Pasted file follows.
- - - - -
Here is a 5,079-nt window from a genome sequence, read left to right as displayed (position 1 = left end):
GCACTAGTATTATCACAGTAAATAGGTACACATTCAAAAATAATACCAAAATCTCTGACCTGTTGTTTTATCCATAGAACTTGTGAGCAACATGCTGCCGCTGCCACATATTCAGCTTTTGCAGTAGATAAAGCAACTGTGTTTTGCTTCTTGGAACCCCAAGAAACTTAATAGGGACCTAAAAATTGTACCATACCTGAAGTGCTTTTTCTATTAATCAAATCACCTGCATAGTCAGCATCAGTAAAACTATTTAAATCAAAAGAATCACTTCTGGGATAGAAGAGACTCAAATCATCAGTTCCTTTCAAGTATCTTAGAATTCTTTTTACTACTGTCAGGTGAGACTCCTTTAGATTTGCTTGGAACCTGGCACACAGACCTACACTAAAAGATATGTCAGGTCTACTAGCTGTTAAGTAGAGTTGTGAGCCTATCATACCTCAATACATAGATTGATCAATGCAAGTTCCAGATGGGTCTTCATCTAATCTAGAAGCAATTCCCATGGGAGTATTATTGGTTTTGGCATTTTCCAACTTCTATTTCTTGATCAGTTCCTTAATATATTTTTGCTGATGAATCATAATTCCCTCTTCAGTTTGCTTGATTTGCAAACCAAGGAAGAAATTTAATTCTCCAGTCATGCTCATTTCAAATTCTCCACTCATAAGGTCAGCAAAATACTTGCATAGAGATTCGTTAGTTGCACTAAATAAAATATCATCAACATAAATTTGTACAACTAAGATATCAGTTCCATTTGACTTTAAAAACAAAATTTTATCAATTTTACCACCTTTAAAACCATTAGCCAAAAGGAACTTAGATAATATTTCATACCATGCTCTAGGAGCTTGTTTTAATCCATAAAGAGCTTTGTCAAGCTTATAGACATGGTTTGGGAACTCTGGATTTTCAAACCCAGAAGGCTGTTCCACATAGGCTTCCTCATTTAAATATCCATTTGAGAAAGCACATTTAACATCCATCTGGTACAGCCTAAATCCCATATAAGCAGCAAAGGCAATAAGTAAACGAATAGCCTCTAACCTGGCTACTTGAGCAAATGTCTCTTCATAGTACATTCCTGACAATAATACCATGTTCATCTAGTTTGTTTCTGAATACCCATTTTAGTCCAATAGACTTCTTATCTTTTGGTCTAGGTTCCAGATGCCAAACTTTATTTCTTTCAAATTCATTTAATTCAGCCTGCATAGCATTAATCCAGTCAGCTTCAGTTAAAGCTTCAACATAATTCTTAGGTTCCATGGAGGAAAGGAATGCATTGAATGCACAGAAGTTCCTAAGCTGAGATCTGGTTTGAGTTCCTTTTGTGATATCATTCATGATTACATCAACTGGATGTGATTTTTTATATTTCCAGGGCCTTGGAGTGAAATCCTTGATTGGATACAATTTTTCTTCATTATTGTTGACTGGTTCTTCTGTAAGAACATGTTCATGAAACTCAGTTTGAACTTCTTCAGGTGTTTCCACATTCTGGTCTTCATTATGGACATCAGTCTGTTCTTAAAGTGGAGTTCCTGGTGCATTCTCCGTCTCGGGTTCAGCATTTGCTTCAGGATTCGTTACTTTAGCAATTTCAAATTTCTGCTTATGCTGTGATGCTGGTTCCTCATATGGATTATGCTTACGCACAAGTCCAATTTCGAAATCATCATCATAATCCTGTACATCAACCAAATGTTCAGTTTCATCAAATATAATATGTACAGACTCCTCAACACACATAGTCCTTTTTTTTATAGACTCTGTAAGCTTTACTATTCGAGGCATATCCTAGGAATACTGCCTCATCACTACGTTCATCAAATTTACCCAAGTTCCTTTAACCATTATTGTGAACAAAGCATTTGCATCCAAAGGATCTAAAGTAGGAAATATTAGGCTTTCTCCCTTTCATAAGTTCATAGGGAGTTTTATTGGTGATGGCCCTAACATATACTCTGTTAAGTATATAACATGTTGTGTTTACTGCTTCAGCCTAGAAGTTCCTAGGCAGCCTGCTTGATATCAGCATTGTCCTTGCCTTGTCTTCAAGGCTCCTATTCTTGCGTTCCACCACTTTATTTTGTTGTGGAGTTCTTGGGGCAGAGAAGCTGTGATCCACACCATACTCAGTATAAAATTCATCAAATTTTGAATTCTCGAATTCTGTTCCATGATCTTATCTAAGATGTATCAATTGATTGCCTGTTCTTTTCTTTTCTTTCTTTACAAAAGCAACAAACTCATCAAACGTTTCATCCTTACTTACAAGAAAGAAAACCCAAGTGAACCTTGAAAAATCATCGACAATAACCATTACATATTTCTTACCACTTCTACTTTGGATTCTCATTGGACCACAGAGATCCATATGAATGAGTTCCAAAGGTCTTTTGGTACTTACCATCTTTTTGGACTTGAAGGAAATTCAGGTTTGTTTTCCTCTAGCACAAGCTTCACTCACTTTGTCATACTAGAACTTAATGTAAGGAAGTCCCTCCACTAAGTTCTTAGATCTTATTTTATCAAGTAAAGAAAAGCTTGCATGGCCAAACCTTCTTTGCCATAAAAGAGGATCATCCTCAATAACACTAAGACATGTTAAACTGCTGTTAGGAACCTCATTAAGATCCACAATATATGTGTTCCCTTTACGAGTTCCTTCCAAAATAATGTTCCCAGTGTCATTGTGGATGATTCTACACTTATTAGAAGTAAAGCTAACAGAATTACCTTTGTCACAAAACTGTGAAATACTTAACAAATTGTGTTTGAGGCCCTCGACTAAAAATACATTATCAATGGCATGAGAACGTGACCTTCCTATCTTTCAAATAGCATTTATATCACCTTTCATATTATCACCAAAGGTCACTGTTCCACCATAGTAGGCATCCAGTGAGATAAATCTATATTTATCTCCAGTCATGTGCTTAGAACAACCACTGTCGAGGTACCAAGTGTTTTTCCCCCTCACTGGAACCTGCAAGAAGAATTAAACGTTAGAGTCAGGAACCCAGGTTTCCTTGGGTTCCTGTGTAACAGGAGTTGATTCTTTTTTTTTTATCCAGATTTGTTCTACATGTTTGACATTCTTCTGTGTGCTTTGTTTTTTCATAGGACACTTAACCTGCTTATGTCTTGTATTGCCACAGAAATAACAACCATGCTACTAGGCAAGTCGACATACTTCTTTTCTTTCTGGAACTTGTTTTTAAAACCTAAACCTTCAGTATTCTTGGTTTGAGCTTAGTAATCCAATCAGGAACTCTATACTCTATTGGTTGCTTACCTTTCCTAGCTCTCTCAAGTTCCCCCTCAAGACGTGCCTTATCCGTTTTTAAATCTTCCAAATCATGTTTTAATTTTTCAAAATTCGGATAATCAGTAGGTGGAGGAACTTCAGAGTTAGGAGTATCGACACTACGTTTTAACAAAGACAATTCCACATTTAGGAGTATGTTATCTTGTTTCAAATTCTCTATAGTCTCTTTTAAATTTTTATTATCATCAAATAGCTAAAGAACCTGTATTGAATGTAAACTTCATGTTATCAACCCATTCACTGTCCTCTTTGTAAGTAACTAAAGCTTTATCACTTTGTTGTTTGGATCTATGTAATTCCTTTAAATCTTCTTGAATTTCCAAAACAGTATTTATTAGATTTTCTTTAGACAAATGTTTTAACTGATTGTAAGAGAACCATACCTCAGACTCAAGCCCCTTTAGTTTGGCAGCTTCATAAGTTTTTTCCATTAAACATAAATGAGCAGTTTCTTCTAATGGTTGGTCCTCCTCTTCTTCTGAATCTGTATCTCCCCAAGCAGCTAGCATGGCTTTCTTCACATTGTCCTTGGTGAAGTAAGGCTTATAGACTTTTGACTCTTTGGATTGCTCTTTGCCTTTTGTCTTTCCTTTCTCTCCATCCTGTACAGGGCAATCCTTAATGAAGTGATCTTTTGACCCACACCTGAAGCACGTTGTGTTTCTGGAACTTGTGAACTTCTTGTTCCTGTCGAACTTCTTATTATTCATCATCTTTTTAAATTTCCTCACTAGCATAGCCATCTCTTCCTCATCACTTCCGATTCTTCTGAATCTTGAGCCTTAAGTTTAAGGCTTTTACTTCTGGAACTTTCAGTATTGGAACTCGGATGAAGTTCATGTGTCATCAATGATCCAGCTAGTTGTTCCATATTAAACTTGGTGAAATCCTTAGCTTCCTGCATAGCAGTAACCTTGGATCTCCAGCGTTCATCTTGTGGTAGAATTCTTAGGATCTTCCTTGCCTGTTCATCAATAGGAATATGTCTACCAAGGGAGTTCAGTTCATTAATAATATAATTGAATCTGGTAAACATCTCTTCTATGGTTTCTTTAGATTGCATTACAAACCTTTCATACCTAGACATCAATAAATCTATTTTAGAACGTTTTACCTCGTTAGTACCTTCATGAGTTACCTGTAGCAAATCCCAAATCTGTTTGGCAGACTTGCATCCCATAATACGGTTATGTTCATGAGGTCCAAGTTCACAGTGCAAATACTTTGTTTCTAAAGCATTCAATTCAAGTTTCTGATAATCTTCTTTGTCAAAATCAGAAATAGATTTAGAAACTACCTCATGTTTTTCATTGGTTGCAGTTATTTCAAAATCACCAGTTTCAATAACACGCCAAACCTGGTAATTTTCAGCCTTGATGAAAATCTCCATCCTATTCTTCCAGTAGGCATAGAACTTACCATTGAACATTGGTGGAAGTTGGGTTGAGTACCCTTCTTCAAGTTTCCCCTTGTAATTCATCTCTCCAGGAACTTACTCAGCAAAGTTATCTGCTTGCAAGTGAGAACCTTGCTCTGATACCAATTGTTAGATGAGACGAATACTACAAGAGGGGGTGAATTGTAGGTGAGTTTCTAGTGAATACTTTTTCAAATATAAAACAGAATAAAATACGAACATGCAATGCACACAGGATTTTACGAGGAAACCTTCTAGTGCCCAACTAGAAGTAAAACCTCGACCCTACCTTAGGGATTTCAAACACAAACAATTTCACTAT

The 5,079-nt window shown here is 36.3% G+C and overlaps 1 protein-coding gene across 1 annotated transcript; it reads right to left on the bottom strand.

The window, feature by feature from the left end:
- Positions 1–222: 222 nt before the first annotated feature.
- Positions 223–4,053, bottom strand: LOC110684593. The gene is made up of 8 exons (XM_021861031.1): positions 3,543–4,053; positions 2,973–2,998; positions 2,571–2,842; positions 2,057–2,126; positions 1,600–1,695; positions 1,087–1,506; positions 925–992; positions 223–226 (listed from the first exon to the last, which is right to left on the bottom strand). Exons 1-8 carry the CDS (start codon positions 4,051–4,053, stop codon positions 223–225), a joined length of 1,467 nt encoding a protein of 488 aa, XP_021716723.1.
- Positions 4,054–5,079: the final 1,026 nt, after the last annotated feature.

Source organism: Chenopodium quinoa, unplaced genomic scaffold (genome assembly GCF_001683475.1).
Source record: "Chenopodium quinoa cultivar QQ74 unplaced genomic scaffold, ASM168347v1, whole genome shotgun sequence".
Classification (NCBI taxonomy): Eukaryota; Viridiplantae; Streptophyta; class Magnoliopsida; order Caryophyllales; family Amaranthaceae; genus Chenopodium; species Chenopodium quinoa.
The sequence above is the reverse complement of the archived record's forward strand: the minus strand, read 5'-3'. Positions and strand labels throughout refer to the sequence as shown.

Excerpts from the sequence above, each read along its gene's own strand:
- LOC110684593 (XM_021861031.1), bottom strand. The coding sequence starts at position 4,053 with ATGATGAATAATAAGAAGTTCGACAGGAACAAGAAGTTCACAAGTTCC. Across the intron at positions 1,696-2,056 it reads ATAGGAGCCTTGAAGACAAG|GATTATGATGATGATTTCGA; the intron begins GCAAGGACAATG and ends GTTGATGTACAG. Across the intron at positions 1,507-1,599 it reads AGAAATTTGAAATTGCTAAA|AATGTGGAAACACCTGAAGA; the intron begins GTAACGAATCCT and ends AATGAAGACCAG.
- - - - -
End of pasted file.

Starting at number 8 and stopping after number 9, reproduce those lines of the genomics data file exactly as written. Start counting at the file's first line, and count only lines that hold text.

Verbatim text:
Source organism: Chenopodium quinoa, unplaced genomic scaffold (genome assembly GCF_001683475.1).
Source record: "Chenopodium quinoa cultivar QQ74 unplaced genomic scaffold, ASM168347v1, whole genome shotgun sequence".